A guide to identifying British trees
Trees are a source of beauty and tranquility. They're also part of our natural heritage. So why not get to know them better? This guide will help you identify many of the varieties you can see at the places we care for, including some that are thousands of years old.
If there's one tree many people will recognise, it's the oak, thanks to its distinctive leaves and acorns. That's why they've been the logo of the National Trust since 1936.
Oak leaves and acorns
The acorns and indented leaves of the common oak are arguably the most recognisable of any tree in the British countryside. However, there are actually two species of oak native to the UK. While their bark and leaves look similar, pedunculate or ‘English’ oak typically thrives in the lowlands, while sessile oak is more often found in the uplands of the north and west.
The size and shape of ash trees varies depending on their age and where they're growing but their distinctive leaves and seeds can help you to identify them. Sadly, the disease ash dieback is currently affecting many ash trees.
Ash leaves and seeds
Ash ‘leaves’ are made up of an uneven number of smaller leaf-like parts, known as ‘leaflets’ – usually seven or nine but sometimes more. Their seeds, also called ‘keys’, often hang in clusters well into the summer.
Yew trees are one of only three conifers native to the British isles and can live for thousands of years.
Yew are evergreen trees with short, soft needles. Female yew often have red berries in the autumn. Yew are found in woods and churchyards but rarely in fields as their foliage can be poisonous to some grazing animals.
Beech and hornbeam
Beech trees and hornbeam can be mistaken for one another but there are some important differences when it comes to identifying them.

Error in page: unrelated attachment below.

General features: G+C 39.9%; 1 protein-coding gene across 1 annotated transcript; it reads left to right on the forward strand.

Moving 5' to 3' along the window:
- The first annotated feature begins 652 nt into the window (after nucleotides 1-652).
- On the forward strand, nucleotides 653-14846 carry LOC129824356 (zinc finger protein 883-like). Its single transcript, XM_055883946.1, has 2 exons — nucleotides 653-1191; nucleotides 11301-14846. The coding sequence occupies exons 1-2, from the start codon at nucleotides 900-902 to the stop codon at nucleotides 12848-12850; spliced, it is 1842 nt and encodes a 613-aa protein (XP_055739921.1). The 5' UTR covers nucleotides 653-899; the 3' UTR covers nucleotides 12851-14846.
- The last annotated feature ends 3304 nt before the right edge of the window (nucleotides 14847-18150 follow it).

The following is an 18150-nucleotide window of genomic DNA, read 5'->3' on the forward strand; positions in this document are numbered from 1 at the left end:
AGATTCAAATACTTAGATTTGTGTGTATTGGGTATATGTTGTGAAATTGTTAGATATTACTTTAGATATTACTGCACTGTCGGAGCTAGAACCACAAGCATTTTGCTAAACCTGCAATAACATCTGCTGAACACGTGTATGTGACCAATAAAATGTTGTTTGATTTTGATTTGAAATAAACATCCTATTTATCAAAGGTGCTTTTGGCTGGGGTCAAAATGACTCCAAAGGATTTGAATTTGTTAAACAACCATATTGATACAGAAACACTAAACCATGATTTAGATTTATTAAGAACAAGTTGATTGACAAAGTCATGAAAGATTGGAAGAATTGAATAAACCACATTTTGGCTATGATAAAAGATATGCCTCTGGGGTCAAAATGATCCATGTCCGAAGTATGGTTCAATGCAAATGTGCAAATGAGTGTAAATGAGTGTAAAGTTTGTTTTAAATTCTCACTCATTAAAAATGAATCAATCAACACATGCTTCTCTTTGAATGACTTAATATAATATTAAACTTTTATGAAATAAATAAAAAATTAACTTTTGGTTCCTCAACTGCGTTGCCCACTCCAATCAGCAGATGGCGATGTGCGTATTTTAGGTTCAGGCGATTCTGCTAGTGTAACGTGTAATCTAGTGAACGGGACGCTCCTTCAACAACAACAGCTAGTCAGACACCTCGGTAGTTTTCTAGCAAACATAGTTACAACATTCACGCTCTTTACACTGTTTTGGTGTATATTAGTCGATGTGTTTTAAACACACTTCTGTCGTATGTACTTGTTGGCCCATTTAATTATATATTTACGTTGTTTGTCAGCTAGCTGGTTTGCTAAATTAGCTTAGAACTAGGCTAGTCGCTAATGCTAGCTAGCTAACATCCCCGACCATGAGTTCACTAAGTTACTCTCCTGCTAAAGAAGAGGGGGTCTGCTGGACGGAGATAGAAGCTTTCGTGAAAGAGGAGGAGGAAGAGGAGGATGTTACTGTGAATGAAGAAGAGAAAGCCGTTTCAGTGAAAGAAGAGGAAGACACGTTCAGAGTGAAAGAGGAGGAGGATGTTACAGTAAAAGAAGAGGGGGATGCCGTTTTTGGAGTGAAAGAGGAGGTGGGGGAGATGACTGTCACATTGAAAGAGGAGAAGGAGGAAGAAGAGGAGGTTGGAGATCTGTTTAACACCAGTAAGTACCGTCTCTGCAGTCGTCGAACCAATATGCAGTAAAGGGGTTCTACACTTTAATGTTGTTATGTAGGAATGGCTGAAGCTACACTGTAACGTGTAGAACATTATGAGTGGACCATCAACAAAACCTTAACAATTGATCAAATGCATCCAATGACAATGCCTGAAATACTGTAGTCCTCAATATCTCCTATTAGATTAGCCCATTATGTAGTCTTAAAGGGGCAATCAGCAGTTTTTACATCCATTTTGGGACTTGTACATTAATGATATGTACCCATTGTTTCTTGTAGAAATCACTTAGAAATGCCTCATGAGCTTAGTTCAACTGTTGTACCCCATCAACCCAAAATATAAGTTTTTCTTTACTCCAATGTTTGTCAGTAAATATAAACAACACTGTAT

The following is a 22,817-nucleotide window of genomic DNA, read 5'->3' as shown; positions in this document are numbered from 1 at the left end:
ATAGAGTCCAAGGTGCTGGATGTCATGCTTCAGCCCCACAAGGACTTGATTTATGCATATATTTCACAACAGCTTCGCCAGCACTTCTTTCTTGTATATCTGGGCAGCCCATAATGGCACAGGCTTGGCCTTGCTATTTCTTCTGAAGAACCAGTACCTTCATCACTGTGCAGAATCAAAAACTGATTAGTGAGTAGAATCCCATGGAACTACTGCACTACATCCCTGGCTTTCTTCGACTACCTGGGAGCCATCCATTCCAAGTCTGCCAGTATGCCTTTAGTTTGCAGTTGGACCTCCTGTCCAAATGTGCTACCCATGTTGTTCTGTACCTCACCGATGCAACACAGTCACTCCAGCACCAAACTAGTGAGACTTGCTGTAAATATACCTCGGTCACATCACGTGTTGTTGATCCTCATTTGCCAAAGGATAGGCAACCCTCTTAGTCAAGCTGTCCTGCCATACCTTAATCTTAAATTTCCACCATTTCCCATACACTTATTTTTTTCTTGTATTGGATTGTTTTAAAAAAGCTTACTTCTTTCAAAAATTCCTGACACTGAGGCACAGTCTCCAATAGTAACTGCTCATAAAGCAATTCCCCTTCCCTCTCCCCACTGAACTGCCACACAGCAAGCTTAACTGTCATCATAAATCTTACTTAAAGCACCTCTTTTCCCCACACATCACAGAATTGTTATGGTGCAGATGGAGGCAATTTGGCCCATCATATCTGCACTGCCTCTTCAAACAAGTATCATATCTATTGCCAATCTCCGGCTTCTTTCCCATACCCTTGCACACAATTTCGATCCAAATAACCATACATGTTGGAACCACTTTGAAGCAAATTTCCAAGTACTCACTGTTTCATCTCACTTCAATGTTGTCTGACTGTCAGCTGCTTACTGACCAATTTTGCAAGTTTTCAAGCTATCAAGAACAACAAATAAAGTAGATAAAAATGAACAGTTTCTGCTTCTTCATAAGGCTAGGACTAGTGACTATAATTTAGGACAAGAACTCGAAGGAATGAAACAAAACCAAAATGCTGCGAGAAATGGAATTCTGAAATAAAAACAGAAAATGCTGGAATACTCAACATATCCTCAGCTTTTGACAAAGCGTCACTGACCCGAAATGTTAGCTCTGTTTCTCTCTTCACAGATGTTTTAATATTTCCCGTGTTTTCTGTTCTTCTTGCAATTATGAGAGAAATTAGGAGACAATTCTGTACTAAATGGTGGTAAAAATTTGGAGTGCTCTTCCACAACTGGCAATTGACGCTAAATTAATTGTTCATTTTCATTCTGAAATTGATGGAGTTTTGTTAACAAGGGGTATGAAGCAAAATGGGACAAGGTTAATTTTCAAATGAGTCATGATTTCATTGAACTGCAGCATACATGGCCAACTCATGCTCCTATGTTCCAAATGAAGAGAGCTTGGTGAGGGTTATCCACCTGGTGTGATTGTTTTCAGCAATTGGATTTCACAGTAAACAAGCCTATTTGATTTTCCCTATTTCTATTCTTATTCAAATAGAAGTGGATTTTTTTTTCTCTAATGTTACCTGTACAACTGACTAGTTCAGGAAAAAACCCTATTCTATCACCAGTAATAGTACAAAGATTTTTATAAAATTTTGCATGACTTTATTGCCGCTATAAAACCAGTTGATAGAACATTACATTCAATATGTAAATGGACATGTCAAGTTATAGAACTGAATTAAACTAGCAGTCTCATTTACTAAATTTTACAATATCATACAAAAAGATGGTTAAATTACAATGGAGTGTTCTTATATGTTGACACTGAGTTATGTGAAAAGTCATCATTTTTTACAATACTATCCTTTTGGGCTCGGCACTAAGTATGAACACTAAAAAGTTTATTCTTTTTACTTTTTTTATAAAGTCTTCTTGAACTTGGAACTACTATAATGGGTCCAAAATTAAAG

Beech bark is generally smooth and grey and the leaves shiny green and oval, turning orange and red in the autumn. Very little grows under beech trees because they cast such a dense shadow. Beech seeds and nuts are contained in a husk and together they’re known as beechmast.
There are two native species of lime – but despite the name, they're not related to citrus trees.
Small- and large-leaved lime trees
Our two native species are small-leaved lime and large-leaved lime, but they’re both quite unusual and we more often come across a nursery hybrid of the two, known as common lime. They all have grey bark and heart-shaped leaves.
Alder are usually found near water or in wet ground. They produce catkins and berries that can help you identify them.
Spotting an alder
Alder have rough, grey bark and may have clumps of young shoots at the base. Their leaves are almost circular with tiny serrations around the edges.
Familiar to many of us, there are three helpful ways to spot a sweet chestnut, depending on its age and the time of year.
Leaves and chestnut pods
The most distinctive features of sweet chestnut include their elongated larger leaves and the edible fruits (that you may have enjoyed during the festive season) inside soft spiny husks.
Sycamore and field maple
They have distinctive and similarly shaped leaves and seeds but there are some key ways to tell sycamore and field maple apart.
Given enough space, sycamore can become magnificent trees with foliage that has a cloud-like appearance from a distance. When trees are young, their bark is grey and smooth. It tends to become scaly and slightly pinkish with age.
Ancient trees are links to our past, they're species-rich habitats that support countless other organisms. Discover what makes a tree ancient and how to recognise them.
Forest bathing is a way of relaxing and slowing down the mind by immersing yourself in nature. It can help reduce blood pressure, lower stress levels and improve concentration.
Trees are one of the best natural defences against climate change, which is why we’re aiming to plant and establish 20 million trees by 2030. This National Tree Week (25 November–3 December), donate to Plant a Tree and make a difference.
Find out about ambitious plans to plant trees for future generations that will absorb carbon and enable nature to thrive.
Fungi play a vital role in the natural world and decomposition process, helping break down organic woodland material. Learn all you need to know about these important organisms.
Discover the stories behind some famous British wild flowers and how wildflower meadows support important species from butterflies to bees.
Celebrate the Lake District’s trees with us – ancient trees, veteran trees, trees on nature trails for families to enjoy. Here are some of our favourites.
Ash dieback is a fungal disease affecting the country’s native ash trees. As many as four out of five ash trees may be affected and, where the dying trees could cause a threat to human safety, we need to remove them.